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Meeting One of My Heroes

April 26, 2017

In March, I got to meet one of my idols, Jane Goodall. Although she is famous for her pioneering work with chimpanzees, discovering their commonalities with humans, and becoming an champion for conservation, most people don’t know her incredible backstory: the determination that took her from a girl who loved a chimpanzee stuffed animal and animal books like Dr. Doolittle to a young woman waitressing to pay for a ticket to Africa; her initiative to travel in 1957 when it was rare for a woman to do so without a male companion; the job she landed as a scientist’s assistant despite objections that she was a woman without a college education; and her achievements including receiving a doctorate from Cambridge University despite her lack of an undergraduate degree. I’ve read the children’s book Who Is Jane Goodall? to my two sons, so I’m familiar with her life story, but it was still a thrill to have the opportunity to hear her tell it in person.

At a Saturday afternoon gathering for tea at the home of philanthropists and TV and film luminaries Norman and Lyn Lear, just two weeks before Jane’s 83rd birthday, it was clear that she remains as impressive and committed today. She travels about 300 days out of the year, speaking with audiences about how her groundbreaking work with primates relates to larger issues around conservation, climate change, and food systems. Since 1977, the Jane Goodall Institute has worked to protect chimpanzees and wildlife habitats, and since 1991, a program she founded for youth, Roots & Shoots, has empowered young people to design and implement service projects.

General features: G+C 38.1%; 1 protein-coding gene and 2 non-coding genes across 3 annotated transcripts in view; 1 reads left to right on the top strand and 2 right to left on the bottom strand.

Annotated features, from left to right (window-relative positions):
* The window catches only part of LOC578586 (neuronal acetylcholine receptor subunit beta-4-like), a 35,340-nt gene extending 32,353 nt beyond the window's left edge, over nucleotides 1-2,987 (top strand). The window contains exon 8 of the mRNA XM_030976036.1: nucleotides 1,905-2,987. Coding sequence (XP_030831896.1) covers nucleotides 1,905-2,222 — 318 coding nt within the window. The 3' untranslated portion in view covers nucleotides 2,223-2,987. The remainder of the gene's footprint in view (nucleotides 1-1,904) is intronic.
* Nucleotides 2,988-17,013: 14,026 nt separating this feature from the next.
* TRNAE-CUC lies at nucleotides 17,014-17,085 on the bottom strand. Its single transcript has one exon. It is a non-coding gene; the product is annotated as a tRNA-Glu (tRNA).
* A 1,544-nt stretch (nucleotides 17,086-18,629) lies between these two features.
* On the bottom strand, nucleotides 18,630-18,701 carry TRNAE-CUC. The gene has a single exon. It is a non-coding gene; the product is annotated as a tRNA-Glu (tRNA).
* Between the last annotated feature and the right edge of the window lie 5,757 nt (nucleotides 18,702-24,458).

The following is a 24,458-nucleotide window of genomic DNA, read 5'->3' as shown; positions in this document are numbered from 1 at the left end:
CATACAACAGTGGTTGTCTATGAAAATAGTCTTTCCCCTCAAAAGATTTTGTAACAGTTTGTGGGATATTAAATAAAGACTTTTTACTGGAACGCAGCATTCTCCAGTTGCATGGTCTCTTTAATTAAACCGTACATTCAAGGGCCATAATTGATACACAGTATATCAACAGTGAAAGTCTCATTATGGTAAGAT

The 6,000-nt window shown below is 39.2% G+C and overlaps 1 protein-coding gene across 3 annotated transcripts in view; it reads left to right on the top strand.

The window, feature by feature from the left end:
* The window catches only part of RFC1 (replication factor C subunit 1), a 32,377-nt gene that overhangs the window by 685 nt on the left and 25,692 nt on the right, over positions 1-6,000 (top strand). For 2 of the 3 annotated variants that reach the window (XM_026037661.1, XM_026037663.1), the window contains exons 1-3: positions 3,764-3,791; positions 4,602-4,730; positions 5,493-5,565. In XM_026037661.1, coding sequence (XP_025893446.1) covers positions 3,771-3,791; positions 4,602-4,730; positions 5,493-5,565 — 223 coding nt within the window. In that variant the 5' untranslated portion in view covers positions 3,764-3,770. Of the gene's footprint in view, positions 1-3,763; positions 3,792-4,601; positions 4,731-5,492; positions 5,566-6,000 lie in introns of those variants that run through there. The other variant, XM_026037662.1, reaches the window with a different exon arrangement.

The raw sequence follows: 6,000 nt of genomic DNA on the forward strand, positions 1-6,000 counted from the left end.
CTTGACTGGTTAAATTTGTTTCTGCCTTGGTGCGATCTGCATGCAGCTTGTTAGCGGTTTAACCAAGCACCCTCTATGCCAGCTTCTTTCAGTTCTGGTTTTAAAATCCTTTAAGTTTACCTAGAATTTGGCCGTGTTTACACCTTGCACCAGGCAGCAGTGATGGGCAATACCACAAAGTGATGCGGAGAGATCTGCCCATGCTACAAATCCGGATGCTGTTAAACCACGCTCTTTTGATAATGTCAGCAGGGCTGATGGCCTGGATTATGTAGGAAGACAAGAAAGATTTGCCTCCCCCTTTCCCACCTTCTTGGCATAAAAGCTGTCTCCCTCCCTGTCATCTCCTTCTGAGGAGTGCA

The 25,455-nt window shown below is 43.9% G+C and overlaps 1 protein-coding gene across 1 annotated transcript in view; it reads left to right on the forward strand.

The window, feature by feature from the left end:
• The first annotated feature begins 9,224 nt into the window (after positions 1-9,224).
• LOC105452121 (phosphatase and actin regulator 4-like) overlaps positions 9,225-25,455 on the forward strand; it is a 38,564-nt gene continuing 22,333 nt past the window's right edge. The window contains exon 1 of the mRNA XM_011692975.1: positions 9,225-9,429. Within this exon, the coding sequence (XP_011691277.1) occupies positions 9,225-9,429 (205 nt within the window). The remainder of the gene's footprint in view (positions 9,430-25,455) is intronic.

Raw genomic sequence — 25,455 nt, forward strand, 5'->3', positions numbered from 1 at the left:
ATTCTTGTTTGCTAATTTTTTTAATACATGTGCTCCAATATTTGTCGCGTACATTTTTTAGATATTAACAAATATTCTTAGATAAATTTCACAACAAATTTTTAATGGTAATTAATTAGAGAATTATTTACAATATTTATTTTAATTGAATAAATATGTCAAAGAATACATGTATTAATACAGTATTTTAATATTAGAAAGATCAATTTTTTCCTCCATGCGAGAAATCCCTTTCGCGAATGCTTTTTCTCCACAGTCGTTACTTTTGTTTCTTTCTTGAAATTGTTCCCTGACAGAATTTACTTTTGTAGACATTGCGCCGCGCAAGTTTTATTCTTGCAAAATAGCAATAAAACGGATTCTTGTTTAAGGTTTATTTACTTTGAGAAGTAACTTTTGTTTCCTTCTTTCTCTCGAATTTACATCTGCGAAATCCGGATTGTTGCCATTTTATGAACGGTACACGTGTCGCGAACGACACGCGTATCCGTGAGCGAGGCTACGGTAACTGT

“Coaxing the head of a federal agency over a fancy dinner to change policy would, you might think, require a rather different set of character traits than sitting quietly alone in the jungle, observing and categorizing primate behaviors,” the New York Times wrote in 2015 about Jane Goodall’s impact. “But if her interactions with government officials from the United States, France, Tanzania and Burundi, as well as executives from Silicon Valley, are any indication, the skill sets are not so different: patience, purpose, perception.”

At ProSocial, we seek to combine those same approaches: evidence-based analysis on the one hand, and communications that inspire social change on the other.

After Jane finished speaking to the gathered guests, I went up to her, thanked her for her ongoing commitment, and captured the moment in the photo you see here.

For more on ways young people can launch social-change missions, check out the Roots & Shoots program. To explore what the Jane Goodall Institute is doing to help animals, people, and the environment, click here.

—Meredith Blake, CEO & Founder, ProSocial